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Monday Dec 15, 2014

Woman in RDP house row 'is alive'

Mama Maria Ramalekane wants her family, friends and relatives to know she is still alive despite allegedly being declared dead by an old friend she accused of unlawfully taking her Lotus Garden RDP house.

The 58-year-old told the Pretoria News she had been away and sick for a long time, but was now back to prove she was alive and to claim her house back so she could transfer it to its new owner.

Before getting sick, Ramalekane gave the title deed for the property to her friend Eunice Ndlovu for safekeeping.

Ramalekane said she sold the house to Anna Chauke, who immediately moved in. She fell sick before changing the title deed holder.

Chauke paid R7 500 for the house and has a receipt, affidavit and witness letters to prove her claim.

She has been evicted twice by Ndlovu but moved back in as she had nowhere else to go.

Ndlovu is alleged to have used a power of attorney obtained under the pretext that Ramalekane had died to change the ownership of the property.

Ramalekane said: "I am very much alive and want my house back to transfer it to Chauke, who paid the money I asked for it."

In the eviction application, Ndlovu claimed Ramalekane was her cousin. Ramalekane denied this and said they were just friends.

The new titled deed registered in March 2004 listed Ndlovu as the rightful owner of the house and says that it was donated to her by Ramalekane.

Further, Ndlovu declared she was living with her mother and four other people and was required to pay R500 rent, which she could not afford.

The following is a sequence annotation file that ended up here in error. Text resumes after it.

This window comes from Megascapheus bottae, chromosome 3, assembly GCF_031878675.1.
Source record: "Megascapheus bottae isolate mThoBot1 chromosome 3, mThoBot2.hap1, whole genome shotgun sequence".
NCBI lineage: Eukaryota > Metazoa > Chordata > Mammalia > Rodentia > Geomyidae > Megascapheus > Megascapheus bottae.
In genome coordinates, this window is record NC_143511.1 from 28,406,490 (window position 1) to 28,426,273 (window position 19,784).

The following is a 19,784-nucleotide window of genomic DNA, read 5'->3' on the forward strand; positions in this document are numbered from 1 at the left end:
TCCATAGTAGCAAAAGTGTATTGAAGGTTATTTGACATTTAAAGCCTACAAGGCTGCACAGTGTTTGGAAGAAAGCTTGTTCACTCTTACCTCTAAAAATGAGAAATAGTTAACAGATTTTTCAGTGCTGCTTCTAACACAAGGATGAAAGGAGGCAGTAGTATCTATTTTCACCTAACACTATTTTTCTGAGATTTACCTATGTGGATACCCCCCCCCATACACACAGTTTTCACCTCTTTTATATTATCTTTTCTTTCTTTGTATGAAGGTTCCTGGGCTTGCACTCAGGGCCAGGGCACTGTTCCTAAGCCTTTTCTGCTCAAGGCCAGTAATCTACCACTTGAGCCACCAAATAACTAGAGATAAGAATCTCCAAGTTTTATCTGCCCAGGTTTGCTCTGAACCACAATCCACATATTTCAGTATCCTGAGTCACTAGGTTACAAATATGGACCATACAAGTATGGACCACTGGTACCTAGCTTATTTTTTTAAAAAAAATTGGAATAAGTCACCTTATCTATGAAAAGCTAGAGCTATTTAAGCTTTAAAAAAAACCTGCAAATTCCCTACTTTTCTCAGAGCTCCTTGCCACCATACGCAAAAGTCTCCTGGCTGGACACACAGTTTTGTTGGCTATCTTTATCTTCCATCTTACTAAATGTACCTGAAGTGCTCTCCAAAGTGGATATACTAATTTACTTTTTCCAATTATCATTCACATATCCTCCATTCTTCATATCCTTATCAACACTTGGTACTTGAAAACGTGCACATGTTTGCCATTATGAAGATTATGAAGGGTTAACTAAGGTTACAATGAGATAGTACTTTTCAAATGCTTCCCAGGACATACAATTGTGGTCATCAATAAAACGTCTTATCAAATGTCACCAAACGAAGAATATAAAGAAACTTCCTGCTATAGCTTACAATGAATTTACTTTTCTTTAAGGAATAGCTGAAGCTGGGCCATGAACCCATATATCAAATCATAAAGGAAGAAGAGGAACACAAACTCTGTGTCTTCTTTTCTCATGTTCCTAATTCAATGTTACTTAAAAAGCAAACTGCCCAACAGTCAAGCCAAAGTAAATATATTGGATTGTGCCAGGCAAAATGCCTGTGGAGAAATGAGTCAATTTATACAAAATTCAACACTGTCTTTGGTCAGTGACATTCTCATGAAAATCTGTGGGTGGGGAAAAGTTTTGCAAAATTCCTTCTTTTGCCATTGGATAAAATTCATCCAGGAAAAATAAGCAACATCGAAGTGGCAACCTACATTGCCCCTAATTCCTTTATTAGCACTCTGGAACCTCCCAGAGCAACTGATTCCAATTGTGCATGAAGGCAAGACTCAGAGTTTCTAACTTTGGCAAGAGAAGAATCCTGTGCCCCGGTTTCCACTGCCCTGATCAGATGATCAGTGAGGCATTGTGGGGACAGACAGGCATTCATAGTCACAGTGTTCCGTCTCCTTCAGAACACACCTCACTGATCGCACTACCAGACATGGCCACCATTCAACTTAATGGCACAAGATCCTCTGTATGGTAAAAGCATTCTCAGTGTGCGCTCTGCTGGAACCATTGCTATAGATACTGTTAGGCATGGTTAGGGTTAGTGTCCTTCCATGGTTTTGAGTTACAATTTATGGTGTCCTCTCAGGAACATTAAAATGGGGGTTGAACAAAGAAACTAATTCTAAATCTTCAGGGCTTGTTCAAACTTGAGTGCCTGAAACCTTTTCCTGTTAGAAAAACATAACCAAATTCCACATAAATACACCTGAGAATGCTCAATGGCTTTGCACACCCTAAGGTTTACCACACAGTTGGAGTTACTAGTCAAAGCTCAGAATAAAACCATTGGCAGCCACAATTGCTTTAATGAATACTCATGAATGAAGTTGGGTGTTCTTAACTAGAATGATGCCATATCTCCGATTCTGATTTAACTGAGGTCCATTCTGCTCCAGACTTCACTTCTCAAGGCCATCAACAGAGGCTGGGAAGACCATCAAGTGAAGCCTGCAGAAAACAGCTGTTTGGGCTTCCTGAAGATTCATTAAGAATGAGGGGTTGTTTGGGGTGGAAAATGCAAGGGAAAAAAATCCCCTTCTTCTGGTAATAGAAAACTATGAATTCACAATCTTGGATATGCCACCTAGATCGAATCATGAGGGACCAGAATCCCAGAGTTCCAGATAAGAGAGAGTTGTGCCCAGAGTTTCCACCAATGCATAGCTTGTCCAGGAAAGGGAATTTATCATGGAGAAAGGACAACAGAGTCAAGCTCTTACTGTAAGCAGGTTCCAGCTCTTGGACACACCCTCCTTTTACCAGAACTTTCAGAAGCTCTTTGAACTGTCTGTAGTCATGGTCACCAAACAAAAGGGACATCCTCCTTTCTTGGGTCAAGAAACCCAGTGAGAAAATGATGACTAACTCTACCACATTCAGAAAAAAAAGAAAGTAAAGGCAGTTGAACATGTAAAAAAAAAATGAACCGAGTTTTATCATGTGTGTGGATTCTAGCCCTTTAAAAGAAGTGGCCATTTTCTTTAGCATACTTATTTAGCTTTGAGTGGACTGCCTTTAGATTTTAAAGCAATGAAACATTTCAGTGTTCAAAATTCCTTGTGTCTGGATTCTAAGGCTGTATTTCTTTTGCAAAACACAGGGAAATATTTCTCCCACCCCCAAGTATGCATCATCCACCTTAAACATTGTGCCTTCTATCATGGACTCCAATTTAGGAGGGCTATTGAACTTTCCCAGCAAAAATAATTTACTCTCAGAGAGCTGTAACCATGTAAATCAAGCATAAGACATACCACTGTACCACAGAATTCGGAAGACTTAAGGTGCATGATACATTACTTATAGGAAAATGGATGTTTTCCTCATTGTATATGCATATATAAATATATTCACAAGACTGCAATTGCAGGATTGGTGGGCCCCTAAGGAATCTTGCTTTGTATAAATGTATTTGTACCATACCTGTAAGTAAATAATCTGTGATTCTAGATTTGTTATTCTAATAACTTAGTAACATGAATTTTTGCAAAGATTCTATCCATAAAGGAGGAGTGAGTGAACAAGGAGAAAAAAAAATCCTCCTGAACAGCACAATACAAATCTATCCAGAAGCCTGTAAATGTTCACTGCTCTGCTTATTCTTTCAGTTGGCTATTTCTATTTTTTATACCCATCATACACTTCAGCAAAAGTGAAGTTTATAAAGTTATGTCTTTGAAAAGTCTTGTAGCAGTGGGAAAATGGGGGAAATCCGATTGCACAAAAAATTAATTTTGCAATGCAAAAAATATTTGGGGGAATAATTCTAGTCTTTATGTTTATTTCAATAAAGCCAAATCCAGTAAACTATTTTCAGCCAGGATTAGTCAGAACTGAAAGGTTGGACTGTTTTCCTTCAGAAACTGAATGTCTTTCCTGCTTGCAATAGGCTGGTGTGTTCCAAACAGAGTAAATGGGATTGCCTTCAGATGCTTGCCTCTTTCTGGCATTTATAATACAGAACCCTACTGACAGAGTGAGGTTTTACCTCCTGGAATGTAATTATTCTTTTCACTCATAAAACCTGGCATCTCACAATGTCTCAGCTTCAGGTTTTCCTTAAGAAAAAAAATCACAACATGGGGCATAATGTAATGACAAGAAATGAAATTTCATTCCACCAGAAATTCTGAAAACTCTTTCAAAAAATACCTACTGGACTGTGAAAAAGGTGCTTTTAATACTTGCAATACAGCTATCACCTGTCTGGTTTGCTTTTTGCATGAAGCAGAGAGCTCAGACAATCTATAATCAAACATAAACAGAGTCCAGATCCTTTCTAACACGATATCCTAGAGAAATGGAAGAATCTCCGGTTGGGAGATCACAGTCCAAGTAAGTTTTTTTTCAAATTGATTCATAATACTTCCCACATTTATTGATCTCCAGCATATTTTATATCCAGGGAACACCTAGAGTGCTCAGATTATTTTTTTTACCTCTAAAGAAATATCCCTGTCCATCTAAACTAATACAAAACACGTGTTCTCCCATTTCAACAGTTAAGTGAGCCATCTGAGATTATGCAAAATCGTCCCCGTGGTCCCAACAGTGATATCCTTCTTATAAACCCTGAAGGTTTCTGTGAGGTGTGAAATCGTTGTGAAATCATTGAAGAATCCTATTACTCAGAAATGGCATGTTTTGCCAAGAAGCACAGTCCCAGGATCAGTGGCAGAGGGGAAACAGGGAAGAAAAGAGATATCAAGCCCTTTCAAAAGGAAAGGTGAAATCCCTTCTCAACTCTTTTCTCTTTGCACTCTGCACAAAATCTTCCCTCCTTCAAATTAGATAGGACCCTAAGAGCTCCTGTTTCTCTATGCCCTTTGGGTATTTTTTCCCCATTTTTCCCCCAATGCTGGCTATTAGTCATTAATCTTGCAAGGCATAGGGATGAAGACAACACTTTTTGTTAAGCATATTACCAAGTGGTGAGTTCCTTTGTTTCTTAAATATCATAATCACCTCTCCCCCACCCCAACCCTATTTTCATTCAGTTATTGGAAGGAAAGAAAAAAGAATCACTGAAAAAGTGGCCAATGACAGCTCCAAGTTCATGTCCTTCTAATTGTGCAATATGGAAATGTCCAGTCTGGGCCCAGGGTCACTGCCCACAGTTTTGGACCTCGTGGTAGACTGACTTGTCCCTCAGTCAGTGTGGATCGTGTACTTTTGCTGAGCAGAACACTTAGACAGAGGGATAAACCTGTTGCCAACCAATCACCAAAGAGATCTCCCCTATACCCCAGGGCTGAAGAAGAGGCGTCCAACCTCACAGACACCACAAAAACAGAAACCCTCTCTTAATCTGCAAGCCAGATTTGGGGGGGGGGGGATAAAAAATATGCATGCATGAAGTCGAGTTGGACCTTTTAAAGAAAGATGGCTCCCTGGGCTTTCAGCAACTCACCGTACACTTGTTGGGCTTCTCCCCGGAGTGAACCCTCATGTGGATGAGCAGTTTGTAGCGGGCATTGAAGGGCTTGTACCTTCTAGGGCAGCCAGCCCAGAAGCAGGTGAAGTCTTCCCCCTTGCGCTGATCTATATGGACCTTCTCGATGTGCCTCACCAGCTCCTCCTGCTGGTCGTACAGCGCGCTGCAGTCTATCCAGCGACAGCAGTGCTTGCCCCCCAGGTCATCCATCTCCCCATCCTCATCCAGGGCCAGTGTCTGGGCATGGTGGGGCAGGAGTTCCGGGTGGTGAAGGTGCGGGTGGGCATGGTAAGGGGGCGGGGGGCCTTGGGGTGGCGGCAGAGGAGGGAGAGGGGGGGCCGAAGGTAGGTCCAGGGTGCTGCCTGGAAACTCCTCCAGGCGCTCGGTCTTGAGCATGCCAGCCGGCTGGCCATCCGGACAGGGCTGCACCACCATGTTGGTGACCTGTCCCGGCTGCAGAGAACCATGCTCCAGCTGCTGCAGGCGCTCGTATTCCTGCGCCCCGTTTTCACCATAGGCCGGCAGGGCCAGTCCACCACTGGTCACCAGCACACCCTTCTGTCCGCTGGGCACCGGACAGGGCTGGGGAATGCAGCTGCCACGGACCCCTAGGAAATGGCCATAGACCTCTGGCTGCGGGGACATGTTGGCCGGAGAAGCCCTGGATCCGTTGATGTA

In the deed of transfer, attorneys indicated they had power of attorney granted by Ramalekane.

But Ramalekane said she did not assign any power of attorney to Ndlovu or anyone else.

Ramalekane suspected Ndlovu obtained the power of attorney fraudulently after forging her signature.

She also denied donating the house to Ndlovu, who is in possession of an eviction order to boot Chauke out of the property.

The house has no basic services such as water and electricity as a result of unpaid municipal bills of more than R100 000.

In the high court application, Ndlovu insisted she was the new owner of the property.

Further, she claimed that the R7 500 paid by Chauke was a loan and not for the sale of the property.

"I spoke to Chauke and we came to an agreement that if I paid her the money she would move out.

"Later, she refused to honour her part of the deal," Ndlovu stated in the court papers.

Ramalekane said she would approach the court in a bid to acquire a copy of the power of attorney used by Ndlovu.

She also wants to officially declare that she is alive.

Chauke said she wanted the property to be registered in her name so that she could open a municipal rates and taxes and service accounts and live a normal life.

Councillor for the area Simon Motsaneng described the turn of events as unfair to needy people who had been on the housing waiting list since 1996.

"Ramalekane got the house and a year and a few months later sold it to Chauke without a title deed, and if Ndlovu is to be believed, donated it to her as well.

"If an investigation was done after I reported this matter, the discrepancies would have been uncovered and the house reallocated to rightful beneficiaries," he added.

Pretoria News


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